COMMENT:More resources needed to capacitate public schools
COMMENTING in our story yesterday on schools demanding forex payments or using black market rates for fees, Zimbabwe Teachers’ Association (Zimta) chief executive officer Dr Sifiso Ndlovu said while private schools complement Government efforts in providing education, there is a real danger that quality education is becoming a preserve of those with means.
He said to counter the emerging problem of private players who only want a profit, there is a need to deploy more resources towards capacitating public schools.
Isn’t he spot on?
Private schools should not be a problem at all. There must always be an option of going to a Government school with better teachers, education, and facilities than private schools.
This was the case when the country still had Group A schools. Most of these schools were better capacitated than private schools. Parents were also willing to pay more at such schools.
Allowing private players to develop schools better than our own has condemned parents to the mercy of commercial schools. Some of these schools don’t even respect our people.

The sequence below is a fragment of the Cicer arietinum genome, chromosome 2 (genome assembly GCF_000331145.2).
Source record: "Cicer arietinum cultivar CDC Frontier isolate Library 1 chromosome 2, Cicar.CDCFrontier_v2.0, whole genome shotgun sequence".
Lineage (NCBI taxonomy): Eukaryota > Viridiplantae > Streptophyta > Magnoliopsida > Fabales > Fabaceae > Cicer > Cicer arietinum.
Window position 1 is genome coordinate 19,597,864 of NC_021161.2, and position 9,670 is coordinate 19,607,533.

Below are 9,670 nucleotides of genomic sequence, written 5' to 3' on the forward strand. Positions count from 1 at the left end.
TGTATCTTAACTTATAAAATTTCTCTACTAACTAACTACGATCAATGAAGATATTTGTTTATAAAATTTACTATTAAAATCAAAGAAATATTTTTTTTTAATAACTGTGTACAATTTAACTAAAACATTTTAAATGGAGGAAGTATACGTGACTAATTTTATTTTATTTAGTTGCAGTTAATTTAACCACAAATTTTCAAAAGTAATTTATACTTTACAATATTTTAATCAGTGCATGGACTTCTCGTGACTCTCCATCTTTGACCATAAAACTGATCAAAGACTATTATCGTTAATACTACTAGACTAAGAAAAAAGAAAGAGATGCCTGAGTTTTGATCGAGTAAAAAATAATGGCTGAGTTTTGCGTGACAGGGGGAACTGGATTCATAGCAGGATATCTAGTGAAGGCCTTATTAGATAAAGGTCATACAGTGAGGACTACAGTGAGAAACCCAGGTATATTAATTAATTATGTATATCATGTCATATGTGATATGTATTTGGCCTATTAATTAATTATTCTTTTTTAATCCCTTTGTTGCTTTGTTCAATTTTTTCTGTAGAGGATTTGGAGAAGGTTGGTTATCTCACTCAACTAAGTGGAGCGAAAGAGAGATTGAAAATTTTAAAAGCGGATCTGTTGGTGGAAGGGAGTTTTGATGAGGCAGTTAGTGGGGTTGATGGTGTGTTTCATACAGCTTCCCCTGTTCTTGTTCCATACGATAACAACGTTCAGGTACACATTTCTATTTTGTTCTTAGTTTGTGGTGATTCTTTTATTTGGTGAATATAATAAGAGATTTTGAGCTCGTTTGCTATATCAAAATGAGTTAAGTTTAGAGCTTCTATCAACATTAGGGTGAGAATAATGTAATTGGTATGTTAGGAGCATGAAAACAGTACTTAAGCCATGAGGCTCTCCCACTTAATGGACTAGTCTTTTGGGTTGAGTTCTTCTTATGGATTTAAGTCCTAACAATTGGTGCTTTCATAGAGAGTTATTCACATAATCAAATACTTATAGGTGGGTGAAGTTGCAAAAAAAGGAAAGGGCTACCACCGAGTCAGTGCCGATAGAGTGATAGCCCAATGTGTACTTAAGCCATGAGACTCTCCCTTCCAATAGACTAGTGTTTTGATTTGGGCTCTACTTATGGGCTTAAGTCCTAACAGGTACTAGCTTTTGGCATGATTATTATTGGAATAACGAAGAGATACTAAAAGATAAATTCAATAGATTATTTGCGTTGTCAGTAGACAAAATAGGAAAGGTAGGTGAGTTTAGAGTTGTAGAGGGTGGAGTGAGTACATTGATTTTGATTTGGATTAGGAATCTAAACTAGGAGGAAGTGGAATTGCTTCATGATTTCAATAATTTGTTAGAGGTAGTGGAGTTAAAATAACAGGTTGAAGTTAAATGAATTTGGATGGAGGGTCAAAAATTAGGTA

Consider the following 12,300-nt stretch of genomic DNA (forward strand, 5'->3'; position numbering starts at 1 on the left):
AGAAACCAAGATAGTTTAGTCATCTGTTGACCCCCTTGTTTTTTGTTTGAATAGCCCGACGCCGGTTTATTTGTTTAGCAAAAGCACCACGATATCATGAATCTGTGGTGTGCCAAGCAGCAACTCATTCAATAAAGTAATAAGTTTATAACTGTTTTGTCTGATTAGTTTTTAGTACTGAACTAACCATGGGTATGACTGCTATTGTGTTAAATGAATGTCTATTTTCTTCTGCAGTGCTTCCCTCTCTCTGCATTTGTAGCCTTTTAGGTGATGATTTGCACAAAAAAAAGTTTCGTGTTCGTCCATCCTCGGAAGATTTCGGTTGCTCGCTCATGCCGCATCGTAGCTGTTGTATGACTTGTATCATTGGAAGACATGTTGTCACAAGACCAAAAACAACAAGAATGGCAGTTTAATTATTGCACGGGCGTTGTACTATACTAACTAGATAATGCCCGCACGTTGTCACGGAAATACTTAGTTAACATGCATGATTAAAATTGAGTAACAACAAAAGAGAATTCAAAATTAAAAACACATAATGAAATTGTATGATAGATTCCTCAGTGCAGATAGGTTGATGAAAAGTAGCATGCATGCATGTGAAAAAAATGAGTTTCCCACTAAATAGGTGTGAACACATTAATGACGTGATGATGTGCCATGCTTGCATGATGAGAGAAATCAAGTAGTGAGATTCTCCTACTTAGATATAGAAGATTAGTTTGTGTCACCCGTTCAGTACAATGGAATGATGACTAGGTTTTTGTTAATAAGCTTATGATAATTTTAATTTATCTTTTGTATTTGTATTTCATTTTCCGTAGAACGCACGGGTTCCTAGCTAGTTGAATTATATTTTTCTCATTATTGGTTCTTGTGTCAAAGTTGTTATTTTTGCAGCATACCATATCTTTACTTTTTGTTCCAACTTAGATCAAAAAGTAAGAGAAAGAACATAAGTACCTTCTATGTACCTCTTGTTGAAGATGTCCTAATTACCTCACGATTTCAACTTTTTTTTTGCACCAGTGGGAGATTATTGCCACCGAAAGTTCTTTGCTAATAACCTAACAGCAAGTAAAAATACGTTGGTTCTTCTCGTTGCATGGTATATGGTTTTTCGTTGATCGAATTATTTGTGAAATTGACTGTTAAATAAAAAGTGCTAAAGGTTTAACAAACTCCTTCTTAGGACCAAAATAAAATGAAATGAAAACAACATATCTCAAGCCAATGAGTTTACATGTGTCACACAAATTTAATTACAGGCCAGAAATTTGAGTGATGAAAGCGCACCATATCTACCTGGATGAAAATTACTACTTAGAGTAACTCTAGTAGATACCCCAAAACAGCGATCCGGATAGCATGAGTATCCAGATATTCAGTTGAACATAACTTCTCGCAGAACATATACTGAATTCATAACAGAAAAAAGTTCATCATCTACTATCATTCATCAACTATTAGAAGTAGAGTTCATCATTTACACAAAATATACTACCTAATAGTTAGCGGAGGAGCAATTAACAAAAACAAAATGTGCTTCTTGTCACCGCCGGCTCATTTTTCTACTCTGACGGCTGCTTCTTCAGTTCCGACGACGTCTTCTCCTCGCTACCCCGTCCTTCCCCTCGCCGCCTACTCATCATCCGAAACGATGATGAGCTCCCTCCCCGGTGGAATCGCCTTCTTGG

Cheeky private schools are demanding that fees be paid in full in foreign currency yet the Government position is that parents or guardians are free to pay in either local currency or forex.
The official rate is US$1 to ZW$1 207 while the parallel market rates range between US$1 to $2 000 and US$1 to $2 500.
At Falcon College in Esigodini, pupils are paying $11,3 million and the school authorities say those intending to pay in forex should contact their Harare and Bulawayo offices. Why is the forex equivalent a secret?
“Zimbabweans have silently embraced private education which is expensive, hence this public outcry regarding the exorbitant fees,” Dr Ndlovu said.
Primary and Secondary Education communication and advocacy director Mr Taungana Ndoro said parents should only pay fees that have been approved by the ministry’s permanent secretary Mrs Tumisang Thabela.
Now we all know that this is not what is obtaining on the ground. No parent wants to clash with their child’s school. If the ministry is serious about bringing such schools to book, they must get out of their offices and investigate.
Most importantly, this section of our society that is willing to pay for more than general education must be catered for. Government can re-introduce a few “private” schools at both primary and high school levels.
If parents want fancy education, give it to them. Don’t leave them at the mercy of criminal elements.
Private schools have become a law unto themselves. It is high time Government takes the competition to their doorstep.
Quality education must never be allowed to be a preserve of those with means. Let those who want to pay exclusively in forex do so after having been provided with better options.